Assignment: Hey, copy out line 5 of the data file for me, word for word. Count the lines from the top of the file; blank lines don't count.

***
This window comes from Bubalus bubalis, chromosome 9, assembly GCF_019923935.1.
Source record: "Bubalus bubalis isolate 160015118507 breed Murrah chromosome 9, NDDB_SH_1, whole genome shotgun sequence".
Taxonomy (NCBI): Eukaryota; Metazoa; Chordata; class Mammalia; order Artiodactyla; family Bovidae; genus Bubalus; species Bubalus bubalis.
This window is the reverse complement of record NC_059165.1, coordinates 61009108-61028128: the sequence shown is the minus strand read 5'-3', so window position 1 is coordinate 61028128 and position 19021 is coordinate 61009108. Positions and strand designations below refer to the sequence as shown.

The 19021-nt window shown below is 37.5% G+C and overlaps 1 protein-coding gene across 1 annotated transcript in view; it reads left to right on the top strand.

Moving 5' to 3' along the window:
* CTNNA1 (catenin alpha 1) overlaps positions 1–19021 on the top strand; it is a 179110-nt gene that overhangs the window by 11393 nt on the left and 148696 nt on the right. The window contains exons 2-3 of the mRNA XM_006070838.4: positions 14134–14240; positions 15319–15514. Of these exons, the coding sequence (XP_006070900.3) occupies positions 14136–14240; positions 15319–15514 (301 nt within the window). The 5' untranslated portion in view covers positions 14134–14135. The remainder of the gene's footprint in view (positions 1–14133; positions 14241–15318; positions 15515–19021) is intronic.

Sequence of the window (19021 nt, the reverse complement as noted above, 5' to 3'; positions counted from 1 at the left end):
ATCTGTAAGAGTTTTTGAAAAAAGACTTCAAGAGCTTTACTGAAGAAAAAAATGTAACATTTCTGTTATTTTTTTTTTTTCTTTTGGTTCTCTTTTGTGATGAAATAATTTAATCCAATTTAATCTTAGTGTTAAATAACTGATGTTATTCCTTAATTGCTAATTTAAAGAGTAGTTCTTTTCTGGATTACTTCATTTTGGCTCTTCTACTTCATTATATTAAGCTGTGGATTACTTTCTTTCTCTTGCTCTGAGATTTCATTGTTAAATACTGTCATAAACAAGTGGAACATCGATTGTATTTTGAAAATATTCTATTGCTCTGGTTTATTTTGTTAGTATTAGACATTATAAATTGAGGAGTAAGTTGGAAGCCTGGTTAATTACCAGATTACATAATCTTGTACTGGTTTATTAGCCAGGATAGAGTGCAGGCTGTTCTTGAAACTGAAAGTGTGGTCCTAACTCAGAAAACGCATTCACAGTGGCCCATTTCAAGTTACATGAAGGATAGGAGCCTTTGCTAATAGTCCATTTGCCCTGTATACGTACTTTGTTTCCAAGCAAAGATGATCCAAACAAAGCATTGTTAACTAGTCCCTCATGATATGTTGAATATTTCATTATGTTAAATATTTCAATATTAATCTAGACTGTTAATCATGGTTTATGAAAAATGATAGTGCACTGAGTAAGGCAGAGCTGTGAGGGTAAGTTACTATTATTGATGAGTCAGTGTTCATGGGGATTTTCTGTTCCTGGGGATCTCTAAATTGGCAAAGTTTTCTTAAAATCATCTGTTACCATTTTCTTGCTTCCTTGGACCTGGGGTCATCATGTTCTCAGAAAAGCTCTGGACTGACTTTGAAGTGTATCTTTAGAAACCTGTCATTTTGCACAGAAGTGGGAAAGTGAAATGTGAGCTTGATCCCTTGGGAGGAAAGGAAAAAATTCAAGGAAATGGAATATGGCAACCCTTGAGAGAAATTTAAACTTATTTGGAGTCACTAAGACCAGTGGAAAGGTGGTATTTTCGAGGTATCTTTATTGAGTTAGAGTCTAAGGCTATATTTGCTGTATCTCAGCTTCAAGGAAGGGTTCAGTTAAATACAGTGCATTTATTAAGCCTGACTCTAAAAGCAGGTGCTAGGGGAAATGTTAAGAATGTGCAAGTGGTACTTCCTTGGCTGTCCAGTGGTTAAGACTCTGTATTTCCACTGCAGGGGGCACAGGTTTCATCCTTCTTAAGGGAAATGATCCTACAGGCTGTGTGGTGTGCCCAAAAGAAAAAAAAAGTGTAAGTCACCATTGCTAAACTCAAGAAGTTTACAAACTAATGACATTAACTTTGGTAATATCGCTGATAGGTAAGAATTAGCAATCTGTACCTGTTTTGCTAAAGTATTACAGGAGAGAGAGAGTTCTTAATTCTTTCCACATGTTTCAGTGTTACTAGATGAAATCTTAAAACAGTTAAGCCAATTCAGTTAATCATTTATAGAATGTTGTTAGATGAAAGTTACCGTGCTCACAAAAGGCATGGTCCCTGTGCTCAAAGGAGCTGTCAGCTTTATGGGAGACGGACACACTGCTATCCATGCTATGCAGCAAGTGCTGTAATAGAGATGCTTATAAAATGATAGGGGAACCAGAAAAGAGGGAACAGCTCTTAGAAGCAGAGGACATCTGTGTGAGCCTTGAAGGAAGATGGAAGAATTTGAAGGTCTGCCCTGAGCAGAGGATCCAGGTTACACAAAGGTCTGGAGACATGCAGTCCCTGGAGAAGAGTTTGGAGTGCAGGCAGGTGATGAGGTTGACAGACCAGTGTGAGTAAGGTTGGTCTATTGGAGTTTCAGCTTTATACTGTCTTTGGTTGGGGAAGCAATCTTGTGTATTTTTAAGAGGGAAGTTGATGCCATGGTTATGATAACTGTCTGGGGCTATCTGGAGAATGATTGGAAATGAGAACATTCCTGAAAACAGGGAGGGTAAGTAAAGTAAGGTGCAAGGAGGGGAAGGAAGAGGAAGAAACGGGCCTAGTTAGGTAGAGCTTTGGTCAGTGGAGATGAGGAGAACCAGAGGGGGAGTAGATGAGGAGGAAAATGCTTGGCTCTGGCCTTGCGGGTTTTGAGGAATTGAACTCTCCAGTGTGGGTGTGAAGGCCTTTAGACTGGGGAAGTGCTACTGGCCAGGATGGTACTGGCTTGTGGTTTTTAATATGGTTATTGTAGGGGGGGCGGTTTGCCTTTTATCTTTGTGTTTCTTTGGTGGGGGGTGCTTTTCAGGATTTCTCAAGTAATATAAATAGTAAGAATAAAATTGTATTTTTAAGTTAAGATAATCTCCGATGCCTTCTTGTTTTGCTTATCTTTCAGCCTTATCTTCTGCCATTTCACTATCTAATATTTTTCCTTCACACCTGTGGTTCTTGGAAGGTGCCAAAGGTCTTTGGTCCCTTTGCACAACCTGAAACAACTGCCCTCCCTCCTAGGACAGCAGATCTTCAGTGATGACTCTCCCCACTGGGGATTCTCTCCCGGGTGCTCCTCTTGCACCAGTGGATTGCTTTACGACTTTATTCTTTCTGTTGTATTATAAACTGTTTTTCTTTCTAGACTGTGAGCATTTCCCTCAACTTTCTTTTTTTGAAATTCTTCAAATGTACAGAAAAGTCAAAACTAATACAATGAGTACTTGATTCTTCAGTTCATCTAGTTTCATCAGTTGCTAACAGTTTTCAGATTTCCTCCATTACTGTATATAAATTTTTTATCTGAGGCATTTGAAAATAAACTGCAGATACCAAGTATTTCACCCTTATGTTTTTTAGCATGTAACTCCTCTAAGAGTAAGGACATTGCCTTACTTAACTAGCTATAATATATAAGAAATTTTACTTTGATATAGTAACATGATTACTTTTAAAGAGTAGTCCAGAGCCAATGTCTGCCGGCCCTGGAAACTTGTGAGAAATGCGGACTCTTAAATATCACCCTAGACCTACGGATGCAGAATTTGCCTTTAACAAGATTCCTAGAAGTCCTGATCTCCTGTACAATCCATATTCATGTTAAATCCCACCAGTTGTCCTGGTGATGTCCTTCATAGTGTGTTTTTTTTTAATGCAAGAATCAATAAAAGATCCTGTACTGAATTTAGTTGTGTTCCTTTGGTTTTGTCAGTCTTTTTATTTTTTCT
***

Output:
The 19021-nt window shown below is 37.5% G+C and overlaps 1 protein-coding gene across 1 annotated transcript in view; it reads left to right on the top strand.